Audiences
Titel
Audiences
Subtitel
Defining and Researching Screen Entertainment Reception
Redacteur
Prijs
€ 46,95
ISBN
9789089643629
Uitvoering
Paperback
Aantal pagina's
334
Taal
Engels
Publicatiedatum
Afmetingen
15.6 x 23.4 cm
Categorie
Film Studies
Inhoudsopgave
Toon inhoudsopgaveVerberg inhoudsopgave
Audiences - 2 Contents - 6 Editorial - 8 Acknowledgments - 10 Introduction: In Search of Audiences - 12 Part I Reassessing Historic Audiences - 24 “At the Picture Palace”: The British Cinema Audience, 1895-1920 - 26 The Gentleman in the Stalls: Georges Méliès and Spectatorship in Early Cinema - 36 Beyond the Nickelodeon: Cinema going, Everyday Life and Identity Politics - 46 Cinema in the Colonial City: Early Film Audiences in Calcutta - 67 Locating Early Non-Theatrical Audiences - 82 Understanding Audience Behavior Through Statistical Evidence: London and Amsterdam in the Mid-1930s - 97 PART II New Frontiers in Audience Research - 112 The Aesthetics and Viewing Regimes of Cinema and Television, and Their Dialectics - 114 Tapping into Our Tribal Heritage: The Lord of the Rings and Brain Evolution - 129 Cinephilia in the Digital Age - 144 Spectator, Film and the Mobile Phone - 156 Exploring Inner Worlds: Where Cognitive Psychology May Take Us - 171 PART III Once and Future Audiences - 186 Crossing Out the Audience - 188 The Cinema Spectator: A Special Memory - 207 Operatic Cinematics: A New View from the Stalls - 219 What Do We Really Know About Film Audiences? - 226 Notes - 236 General Bibliography - 280 Notes on Contributors - 300 Index of Names - 306 Index of Film Titles - 312 Index of Subjects - 316

Recensies en Artikelen

Following previous volumes in the Key Debates series, Audiences engages with one of the most important shifts in recent Film Studies – the turn away from text-based analysis towards the viewer or audience of films. Historically, this marks a return to early interest in the effect of film on the audience by psychoanalysts and psychologists, which was overtaken by concern with the ‘effects’ of film, linked to calls for censorship and moral panics rather than to understanding the mental and behavioural world of the spectator. Early cinema history has revealed the diversity of film-viewing habits, while traditional ‘box office’ studies, which treated the audience initially as a homogeneous market, have been replaced by the study of individual consumers and their motivations. Latterly, there has been a marked turn towards more sophisticated economic and sociological analysis of attendance data. And as the film experience fragments across multiple formats, the perceptual and cognitive experience of the individual viewer (who is also an auditor) has become increasingly accessible. This collection spans the spectrum of contemporary audience studies, revealing work being done on local, non-theatrical and live digital transmission audiences, and on the relative attraction of large-scale, domestic and mobile platforms. Among the contributors are Martin Barker (Aberystwyth) on audience response to ‘alternative content’ in cinemas today; Ranita Chatterjee (University of Westminster) on Calcutta’s early segregated audiences; Karel Dibbets (Amsterdam) on deducing cinemagoing preferences; Torben Grodal (Copenhagen) on spectators’ cognition; Nicholas Hiley (University of Kent) on the unruly early audience; Laurent Jullier (Paris 3) and Jean-Marc Leverrato (Metz) on cinephilia on the web; Roger Odin (Paris) on viewing mobile phone films; Annie van den Oever (Groningen) on the dialectic of cinema and television spectatorship; John Sedgwick (London Metropolitan) and Clara Pafort Overduin (Utrecht) on using large datasets to study audience behaviour; Judit Thissen (Utrecht) on New York’s Nickelodeon era; Gregory Waller (Indiana) on the non-theatrical audience.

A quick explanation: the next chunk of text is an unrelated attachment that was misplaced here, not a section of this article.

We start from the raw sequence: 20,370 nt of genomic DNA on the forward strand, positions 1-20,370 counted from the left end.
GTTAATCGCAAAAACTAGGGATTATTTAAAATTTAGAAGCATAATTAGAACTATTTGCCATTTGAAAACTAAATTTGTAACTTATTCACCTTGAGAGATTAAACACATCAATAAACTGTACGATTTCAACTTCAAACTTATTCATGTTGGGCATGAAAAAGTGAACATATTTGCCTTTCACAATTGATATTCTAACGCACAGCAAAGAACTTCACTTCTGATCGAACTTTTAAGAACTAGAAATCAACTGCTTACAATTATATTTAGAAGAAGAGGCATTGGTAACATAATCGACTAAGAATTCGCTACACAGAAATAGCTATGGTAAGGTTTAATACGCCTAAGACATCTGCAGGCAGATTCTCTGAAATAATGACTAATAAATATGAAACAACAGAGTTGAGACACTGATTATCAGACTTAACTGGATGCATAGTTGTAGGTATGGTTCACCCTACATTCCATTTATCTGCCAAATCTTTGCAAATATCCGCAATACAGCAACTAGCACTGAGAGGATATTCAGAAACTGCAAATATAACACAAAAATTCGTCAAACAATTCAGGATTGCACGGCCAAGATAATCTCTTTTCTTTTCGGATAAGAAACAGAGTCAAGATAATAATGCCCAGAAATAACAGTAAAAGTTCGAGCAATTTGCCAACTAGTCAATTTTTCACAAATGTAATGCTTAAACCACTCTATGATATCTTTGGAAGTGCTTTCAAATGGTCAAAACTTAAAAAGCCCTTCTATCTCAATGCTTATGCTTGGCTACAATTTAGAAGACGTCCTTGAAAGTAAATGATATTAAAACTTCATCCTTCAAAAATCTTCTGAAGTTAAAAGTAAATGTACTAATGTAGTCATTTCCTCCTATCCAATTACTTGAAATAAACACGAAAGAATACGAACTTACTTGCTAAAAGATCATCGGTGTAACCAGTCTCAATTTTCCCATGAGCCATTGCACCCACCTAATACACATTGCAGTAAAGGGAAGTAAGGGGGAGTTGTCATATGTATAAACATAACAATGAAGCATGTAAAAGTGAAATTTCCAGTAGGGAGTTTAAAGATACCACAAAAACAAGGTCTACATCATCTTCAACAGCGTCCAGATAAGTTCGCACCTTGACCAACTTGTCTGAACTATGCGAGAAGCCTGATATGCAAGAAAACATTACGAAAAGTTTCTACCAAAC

Ian Christie (red.)

Audiences

Defining and Researching Screen Entertainment Reception

In dit boek wordt een van de belangrijkste recente veranderingen in filmstudies beschreven: de terugkeer naar de analyses van psychologen die het effect van de film op het publiek bestudeerden. Terwijl de traditionele studies het publiek benaderen als een homogene markt, was er in de vroege filmgeschiedenis al sprake van studie naar individuele consumenten en hun motivaties.

Recentelijk is er sprake van een ommezwaai naar een meer geavanceerde economische en sociologische analyse van de door de jaren heen verzamelde informatie. Met de toename van platformen waarop film bekeken kan worden, waarbij de kijker een actievere rol heeft gekregen, de keuzes van de kijker voor de onderzoeker duidelijker dan ooit waar te nemen.
Redacteur

Ian Christie

Ian Christie is hoogleraar film- en mediageschiedenis aan het Birkbeck College, University of London.